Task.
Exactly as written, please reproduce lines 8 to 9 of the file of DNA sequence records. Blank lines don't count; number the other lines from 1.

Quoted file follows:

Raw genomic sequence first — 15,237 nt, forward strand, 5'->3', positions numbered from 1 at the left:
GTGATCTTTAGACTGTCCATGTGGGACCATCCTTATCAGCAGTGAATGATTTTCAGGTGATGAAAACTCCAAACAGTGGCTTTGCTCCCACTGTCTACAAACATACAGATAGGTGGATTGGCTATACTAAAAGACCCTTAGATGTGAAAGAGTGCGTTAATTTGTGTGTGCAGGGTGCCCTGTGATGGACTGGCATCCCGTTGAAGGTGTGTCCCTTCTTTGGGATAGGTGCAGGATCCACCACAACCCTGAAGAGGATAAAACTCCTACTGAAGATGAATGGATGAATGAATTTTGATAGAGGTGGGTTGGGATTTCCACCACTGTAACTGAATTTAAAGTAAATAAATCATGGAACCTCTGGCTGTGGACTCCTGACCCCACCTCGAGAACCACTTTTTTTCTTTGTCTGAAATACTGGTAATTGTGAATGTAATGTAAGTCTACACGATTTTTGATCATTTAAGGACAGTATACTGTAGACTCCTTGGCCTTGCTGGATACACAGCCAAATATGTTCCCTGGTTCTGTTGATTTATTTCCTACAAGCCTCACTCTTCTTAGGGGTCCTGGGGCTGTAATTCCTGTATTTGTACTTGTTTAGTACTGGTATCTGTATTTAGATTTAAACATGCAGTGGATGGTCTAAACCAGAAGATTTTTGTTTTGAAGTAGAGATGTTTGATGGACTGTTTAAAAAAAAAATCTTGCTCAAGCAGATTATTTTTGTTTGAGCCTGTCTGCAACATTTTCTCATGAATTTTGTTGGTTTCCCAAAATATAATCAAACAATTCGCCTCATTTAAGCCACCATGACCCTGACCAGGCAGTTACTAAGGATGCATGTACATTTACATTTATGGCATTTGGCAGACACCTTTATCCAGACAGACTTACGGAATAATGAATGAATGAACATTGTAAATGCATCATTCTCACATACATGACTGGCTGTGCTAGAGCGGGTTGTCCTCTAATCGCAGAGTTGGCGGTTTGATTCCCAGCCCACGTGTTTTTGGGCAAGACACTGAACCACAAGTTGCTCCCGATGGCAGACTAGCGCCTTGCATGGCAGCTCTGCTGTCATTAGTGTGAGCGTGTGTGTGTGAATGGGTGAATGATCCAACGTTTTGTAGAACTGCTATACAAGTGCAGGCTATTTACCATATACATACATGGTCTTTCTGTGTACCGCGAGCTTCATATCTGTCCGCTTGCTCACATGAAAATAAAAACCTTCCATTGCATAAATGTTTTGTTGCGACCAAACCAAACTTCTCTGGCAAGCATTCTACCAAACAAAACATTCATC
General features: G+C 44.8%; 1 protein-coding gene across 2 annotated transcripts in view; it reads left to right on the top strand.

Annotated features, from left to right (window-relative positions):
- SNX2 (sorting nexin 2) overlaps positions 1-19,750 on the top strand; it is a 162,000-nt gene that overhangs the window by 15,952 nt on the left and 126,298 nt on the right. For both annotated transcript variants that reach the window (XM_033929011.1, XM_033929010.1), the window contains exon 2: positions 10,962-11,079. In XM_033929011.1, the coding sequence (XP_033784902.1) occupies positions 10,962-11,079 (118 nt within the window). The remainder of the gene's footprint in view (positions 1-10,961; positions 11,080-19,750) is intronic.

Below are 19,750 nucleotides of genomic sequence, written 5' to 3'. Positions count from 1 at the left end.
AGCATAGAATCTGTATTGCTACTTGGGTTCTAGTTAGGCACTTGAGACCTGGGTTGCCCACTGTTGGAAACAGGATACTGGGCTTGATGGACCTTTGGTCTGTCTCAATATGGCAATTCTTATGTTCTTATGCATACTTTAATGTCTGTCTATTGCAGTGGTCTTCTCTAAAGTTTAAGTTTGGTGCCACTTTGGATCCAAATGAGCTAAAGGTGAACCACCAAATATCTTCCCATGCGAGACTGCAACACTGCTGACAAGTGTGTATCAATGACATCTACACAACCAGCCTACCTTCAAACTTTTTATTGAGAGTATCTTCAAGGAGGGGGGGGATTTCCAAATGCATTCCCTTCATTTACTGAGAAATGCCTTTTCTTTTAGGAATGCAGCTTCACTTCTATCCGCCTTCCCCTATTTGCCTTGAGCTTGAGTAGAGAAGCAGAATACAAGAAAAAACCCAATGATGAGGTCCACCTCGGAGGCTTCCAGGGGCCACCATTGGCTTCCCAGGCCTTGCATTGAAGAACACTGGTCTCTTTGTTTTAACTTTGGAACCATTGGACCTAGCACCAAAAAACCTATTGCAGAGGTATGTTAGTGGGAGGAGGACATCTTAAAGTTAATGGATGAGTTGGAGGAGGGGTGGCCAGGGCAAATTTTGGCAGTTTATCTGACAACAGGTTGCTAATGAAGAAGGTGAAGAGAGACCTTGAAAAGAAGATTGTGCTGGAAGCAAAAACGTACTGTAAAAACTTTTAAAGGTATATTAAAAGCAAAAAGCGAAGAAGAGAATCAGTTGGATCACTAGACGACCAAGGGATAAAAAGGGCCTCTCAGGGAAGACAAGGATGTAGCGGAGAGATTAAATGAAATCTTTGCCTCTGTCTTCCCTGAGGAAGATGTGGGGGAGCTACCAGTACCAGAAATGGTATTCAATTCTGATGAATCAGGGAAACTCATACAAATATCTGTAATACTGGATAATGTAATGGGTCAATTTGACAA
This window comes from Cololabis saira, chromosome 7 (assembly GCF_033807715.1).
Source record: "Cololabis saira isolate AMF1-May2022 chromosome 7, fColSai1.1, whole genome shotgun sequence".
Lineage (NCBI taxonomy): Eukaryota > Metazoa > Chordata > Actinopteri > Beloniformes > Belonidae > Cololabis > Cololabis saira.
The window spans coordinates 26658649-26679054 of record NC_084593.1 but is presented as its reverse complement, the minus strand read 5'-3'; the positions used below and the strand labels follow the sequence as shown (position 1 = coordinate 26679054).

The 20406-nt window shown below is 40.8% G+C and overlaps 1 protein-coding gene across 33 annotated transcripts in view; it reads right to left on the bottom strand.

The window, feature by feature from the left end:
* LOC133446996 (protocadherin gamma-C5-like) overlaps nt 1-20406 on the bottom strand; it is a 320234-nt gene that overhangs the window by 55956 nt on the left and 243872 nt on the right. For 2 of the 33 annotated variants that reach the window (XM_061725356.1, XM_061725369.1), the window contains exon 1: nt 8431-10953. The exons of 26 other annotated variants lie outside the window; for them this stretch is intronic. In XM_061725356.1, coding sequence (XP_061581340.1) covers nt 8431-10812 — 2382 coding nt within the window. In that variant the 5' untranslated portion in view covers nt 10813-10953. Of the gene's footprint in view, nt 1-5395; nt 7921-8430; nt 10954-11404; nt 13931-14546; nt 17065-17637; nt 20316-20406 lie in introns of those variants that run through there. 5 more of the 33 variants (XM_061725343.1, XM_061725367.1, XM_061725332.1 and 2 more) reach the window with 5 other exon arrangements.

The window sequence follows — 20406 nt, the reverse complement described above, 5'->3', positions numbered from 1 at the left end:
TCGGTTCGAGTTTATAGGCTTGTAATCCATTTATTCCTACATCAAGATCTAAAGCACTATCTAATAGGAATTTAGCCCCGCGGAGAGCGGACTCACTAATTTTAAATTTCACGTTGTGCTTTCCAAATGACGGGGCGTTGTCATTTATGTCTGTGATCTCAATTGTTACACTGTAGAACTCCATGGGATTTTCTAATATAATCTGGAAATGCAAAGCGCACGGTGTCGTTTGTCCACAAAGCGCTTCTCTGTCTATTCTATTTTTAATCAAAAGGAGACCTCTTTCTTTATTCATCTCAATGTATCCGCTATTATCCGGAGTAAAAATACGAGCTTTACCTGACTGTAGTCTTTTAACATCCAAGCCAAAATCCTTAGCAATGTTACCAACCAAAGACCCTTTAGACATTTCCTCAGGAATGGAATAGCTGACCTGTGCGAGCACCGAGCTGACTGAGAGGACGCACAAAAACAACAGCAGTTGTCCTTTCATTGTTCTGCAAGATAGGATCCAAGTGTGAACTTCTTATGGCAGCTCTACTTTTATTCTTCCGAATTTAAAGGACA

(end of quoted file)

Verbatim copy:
This window comes from Cololabis saira, chromosome 7 (assembly GCF_033807715.1).
Source record: "Cololabis saira isolate AMF1-May2022 chromosome 7, fColSai1.1, whole genome shotgun sequence".